An oil exploration firm has made what it has described as the "largest undeveloped discovery" of oil in UK waters.
Hurricane Energy said one billion barrels of recoverable oil could be contained within the Greater Lancaster Area, 60 miles (97km) west of Shetland.
The company hopes to begin production in 2019.
Dr Robert Trice, Hurricane's chief executive officer, described the find as "exciting times".
He said: "This is a highly significant moment for Hurricane.
"We believe that the Greater Lancaster Area is a single hydrocarbon accumulation, making it the largest undeveloped discovery on the UK Continental Shelf (UKCS)."
The discovery is significantly larger than the average find in recent years, which has been about 25 million barrels.
However, it is still a fifth of the size of the Forties field, which contains about five billion barrels - of which approximately two billion have been recovered.
Hurricane discovered oil in two wells which sit about 30km apart.
The company believes the oil they found forms part of the same giant field.
Drilling at the Halifax prospect found a column of oil-bearing rock of at least 1,156m. It has been described as "very significant" in an independent analysis.
'Signs of optimism'
Operations had to stop for budget and safety reasons, but Hurricane Energy plans to return for further appraisal.
Shares rose 6% in early trading after the Halifax announcement. In the past year, their value has risen five-fold.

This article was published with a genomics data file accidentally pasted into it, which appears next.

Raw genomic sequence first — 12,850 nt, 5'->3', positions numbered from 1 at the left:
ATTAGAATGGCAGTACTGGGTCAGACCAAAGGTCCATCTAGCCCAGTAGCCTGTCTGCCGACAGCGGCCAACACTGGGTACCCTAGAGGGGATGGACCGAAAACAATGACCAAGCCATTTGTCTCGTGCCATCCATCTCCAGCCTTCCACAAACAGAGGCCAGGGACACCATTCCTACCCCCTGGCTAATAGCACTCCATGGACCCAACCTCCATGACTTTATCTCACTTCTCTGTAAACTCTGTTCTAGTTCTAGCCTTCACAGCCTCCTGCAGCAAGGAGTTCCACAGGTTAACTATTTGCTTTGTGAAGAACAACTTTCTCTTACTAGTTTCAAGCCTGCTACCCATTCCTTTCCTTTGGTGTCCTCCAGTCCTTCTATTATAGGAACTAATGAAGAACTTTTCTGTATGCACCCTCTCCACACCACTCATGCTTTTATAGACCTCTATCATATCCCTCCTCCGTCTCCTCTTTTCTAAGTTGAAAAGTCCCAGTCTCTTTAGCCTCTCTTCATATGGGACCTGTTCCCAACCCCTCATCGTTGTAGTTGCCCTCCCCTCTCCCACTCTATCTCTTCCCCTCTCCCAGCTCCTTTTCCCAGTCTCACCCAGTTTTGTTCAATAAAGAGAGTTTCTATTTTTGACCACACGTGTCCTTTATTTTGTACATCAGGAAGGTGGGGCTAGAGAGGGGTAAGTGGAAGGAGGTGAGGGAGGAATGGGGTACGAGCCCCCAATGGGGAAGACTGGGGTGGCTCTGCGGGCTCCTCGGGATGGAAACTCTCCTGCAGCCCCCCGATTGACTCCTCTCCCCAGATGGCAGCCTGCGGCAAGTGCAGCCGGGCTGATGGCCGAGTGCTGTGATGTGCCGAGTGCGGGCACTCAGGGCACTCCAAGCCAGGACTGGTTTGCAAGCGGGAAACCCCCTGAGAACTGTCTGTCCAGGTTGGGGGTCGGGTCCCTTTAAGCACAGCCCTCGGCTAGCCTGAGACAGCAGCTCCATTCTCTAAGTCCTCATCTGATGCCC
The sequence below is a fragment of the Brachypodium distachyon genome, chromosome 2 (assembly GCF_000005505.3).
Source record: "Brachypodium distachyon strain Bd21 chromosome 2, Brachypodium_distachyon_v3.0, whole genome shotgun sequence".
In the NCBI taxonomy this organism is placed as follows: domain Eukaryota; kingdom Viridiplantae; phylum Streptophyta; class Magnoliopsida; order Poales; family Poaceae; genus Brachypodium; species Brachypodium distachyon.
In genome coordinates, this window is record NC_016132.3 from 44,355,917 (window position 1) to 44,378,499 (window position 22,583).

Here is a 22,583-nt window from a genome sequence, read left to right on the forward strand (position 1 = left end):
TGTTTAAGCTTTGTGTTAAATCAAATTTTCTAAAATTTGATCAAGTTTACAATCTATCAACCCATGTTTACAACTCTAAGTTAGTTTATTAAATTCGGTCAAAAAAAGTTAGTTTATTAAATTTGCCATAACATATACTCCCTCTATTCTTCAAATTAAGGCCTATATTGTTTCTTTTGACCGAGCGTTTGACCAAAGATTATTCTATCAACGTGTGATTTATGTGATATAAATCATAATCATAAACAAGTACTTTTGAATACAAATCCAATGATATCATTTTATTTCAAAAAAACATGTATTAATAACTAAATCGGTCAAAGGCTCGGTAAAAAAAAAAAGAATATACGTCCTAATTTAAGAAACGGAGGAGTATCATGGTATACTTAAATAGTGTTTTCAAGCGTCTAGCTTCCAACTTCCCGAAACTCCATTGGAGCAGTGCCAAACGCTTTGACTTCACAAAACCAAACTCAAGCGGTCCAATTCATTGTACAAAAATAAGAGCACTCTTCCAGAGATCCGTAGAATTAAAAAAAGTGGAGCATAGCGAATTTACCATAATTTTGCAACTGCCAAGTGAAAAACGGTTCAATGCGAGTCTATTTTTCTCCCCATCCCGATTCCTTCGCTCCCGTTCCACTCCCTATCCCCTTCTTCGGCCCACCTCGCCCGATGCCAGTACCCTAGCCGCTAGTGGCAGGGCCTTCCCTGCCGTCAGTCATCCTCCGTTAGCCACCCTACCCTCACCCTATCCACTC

Hurricane Energy has focused its efforts on what it believes are neglected geological formations known as naturally fractured basement reservoirs.
These occur in a series of drilling blocks west of Shetland, which Hurricane has apparently named after RAF aircraft, also including Typhoon, Whirlwind and Warwick.
Lancaster and Halifax lie between the Schiehallion and Solan fields, west of Shetland, and to the south-east of Foinaven.
Hurricane Energy claims to have found more oil in UK waters than any other exploration company over the past 10 years. All its prospects are wholly owned by the one company.
Deirdre Michie, chief executive of industry body Oil and Gas UK, said: "This is extremely exciting and welcome news for the UK Continental Shelf.
"Hurricane Energy's announcement - coming just days after the Oil and Gas Authority awarded new licences to companies to explore for oil and gas in frontier areas - demonstrates the significant remaining potential of the UKCS.
"Signs of optimism, mainly led by exploration and production companies, are returning to the basin, which has worked hard to reduce its costs and improve efficiency.
"However, the UKCS needs fresh investment so it can capitalise on its potential, whether that be from new geological plays, or from enhanced recovery from existing fields.
"There are still up to 20bn barrels of oil and gas to go after in the UKCS and we believe that makes the basin a very positive investment prospect indeed."
Paul Wheelhouse, minister for business, innovation and energy said: "Today's announcements of the first oil from the Flyndre field and the undeveloped discovery within the up to one billion barrels of oil equivalent thought to be recoverable from the Greater Lancaster field make it clear that the continental shelf in waters adjacent to Scotland, such as areas to the west of Shetland, continue to hold very significant potential.
"In total, it is estimated that up to 20 billion barrels of oil equivalent remains under the North Sea and in the wider basin.
"I congratulate both companies on their announcements which further demonstrate Scotland's oil and gas industry has a bright future, for decades to come."